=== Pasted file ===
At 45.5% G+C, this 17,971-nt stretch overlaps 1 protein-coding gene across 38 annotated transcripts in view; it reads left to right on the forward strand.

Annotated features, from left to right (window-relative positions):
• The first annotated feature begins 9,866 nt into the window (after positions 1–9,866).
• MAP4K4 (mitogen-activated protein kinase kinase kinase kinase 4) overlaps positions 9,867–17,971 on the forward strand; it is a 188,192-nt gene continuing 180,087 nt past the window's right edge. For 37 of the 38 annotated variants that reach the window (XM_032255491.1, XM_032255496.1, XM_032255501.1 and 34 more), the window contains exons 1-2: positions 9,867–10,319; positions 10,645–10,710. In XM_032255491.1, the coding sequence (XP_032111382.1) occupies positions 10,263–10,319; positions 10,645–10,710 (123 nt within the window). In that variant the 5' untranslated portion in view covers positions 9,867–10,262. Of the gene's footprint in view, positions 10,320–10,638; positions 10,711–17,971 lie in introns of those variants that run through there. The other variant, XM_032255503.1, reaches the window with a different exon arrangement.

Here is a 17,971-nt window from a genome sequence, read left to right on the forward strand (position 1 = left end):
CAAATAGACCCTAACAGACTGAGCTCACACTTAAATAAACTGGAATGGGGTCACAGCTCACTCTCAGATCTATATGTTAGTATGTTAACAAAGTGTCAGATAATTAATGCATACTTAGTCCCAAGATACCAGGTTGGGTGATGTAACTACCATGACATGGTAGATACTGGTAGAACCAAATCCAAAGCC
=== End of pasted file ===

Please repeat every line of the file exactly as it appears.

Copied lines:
At 45.5% G+C, this 17,971-nt stretch overlaps 1 protein-coding gene across 38 annotated transcripts in view; it reads left to right on the forward strand.

Annotated features, from left to right (window-relative positions):
• The first annotated feature begins 9,866 nt into the window (after positions 1–9,866).
• MAP4K4 (mitogen-activated protein kinase kinase kinase kinase 4) overlaps positions 9,867–17,971 on the forward strand; it is a 188,192-nt gene continuing 180,087 nt past the window's right edge. For 37 of the 38 annotated variants that reach the window (XM_032255491.1, XM_032255496.1, XM_032255501.1 and 34 more), the window contains exons 1-2: positions 9,867–10,319; positions 10,645–10,710. In XM_032255491.1, the coding sequence (XP_032111382.1) occupies positions 10,263–10,319; positions 10,645–10,710 (123 nt within the window). In that variant the 5' untranslated portion in view covers positions 9,867–10,262. Of the gene's footprint in view, positions 10,320–10,638; positions 10,711–17,971 lie in introns of those variants that run through there. The other variant, XM_032255503.1, reaches the window with a different exon arrangement.

Here is a 17,971-nt window from a genome sequence, read left to right on the forward strand (position 1 = left end):
CAAATAGACCCTAACAGACTGAGCTCACACTTAAATAAACTGGAATGGGGTCACAGCTCACTCTCAGATCTATATGTTAGTATGTTAACAAAGTGTCAGATAATTAATGCATACTTAGTCCCAAGATACCAGGTTGGGTGATGTAACTACCATGACATGGTAGATACTGGTAGAACCAAATCCAAAGCC